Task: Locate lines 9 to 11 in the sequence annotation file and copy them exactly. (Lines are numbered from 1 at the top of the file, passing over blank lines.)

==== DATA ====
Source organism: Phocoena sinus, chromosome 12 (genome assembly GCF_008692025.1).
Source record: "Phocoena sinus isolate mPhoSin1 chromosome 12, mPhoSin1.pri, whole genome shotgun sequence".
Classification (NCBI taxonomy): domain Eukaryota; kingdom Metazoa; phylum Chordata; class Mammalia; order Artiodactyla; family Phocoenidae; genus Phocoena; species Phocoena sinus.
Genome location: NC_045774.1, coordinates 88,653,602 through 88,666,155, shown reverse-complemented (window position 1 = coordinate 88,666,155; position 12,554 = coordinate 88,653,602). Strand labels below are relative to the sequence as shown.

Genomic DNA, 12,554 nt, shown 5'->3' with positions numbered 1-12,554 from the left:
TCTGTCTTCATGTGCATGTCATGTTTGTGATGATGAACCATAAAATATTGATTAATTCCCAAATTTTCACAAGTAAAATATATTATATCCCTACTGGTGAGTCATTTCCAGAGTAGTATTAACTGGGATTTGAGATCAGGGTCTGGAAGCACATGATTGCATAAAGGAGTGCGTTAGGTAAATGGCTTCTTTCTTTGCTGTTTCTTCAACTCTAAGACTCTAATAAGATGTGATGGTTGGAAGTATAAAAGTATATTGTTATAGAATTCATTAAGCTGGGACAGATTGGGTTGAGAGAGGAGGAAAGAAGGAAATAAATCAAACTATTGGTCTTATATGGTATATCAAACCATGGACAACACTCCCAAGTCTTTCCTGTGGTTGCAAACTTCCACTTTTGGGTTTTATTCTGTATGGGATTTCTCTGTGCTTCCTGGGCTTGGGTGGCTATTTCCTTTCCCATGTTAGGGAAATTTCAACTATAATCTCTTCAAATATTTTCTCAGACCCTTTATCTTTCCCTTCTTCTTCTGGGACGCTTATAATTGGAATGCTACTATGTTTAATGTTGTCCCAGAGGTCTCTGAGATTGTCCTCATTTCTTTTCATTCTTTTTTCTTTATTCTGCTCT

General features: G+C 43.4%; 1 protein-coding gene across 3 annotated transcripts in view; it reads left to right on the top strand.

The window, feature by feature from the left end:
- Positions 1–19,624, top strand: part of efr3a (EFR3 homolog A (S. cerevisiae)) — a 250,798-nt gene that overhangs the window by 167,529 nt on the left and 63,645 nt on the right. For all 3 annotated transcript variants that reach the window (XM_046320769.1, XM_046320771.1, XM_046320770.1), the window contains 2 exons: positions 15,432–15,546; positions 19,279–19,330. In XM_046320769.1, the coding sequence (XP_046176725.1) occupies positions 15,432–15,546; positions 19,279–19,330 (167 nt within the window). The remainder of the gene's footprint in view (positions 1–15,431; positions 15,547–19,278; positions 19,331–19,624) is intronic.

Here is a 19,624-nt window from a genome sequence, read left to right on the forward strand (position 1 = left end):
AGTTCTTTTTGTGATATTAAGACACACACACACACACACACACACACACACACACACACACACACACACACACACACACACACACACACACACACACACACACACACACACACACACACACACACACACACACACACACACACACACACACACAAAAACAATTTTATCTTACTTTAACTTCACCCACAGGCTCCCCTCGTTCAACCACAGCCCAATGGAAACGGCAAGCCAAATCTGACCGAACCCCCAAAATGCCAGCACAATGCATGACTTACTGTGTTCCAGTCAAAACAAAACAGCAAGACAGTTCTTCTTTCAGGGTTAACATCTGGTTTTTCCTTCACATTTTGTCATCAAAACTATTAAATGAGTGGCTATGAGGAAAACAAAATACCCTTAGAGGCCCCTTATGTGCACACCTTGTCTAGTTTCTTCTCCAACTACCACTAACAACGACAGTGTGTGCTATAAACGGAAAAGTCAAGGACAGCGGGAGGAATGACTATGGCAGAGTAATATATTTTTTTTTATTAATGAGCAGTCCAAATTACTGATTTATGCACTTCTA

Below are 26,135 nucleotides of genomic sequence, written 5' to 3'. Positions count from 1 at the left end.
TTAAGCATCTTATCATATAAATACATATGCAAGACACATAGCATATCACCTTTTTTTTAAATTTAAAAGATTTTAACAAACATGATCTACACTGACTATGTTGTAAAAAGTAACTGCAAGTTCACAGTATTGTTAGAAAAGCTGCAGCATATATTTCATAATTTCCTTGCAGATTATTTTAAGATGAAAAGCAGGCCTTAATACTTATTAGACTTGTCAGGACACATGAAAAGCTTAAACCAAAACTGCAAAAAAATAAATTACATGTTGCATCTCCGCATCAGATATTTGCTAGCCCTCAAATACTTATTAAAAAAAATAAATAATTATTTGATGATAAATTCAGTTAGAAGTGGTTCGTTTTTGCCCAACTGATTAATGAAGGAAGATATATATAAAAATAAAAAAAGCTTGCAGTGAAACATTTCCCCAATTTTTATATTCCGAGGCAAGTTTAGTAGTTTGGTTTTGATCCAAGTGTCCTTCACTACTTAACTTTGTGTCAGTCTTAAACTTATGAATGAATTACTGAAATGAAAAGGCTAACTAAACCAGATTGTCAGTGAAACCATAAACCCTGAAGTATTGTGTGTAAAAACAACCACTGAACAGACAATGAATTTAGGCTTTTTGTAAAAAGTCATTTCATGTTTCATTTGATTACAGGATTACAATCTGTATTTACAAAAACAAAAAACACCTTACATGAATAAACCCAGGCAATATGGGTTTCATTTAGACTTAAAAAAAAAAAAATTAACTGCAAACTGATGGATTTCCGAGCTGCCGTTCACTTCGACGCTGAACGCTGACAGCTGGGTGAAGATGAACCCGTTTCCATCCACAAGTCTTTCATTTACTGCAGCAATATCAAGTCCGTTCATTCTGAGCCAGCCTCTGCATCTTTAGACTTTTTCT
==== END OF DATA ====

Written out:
- Positions 1–19,624, top strand: part of efr3a (EFR3 homolog A (S. cerevisiae)) — a 250,798-nt gene that overhangs the window by 167,529 nt on the left and 63,645 nt on the right. For all 3 annotated transcript variants that reach the window (XM_046320769.1, XM_046320771.1, XM_046320770.1), the window contains 2 exons: positions 15,432–15,546; positions 19,279–19,330. In XM_046320769.1, the coding sequence (XP_046176725.1) occupies positions 15,432–15,546; positions 19,279–19,330 (167 nt within the window). The remainder of the gene's footprint in view (positions 1–15,431; positions 15,547–19,278; positions 19,331–19,624) is intronic.

Here is a 19,624-nt window from a genome sequence, read left to right on the forward strand (position 1 = left end):
AGTTCTTTTTGTGATATTAAGACACACACACACACACACACACACACACACACACACACACACACACACACACACACACACACACACACACACACACACACACACACACACACACACACACACACACACACACACACACACACACACACACACAAAAACAATTTTATCTTACTTTAACTTCACCCACAGGCTCCCCTCGTTCAACCACAGCCCAATGGAAACGGCAAGCCAAATCTGACCGAACCCCCAAAATGCCAGCACAATGCATGACTTACTGTGTTCCAGTCAAAACAAAACAGCAAGACAGTTCTTCTTTCAGGGTTAACATCTGGTTTTTCCTTCACATTTTGTCATCAAAACTATTAAATGAGTGGCTATGAGGAAAACAAAATACCCTTAGAGGCCCCTTATGTGCACACCTTGTCTAGTTTCTTCTCCAACTACCACTAACAACGACAGTGTGTGCTATAAACGGAAAAGTCAAGGACAGCGGGAGGAATGACTATGGCAGAGTAATATATTTTTTTTTATTAATGAGCAGTCCAAATTACTGATTTATGCACTTCTA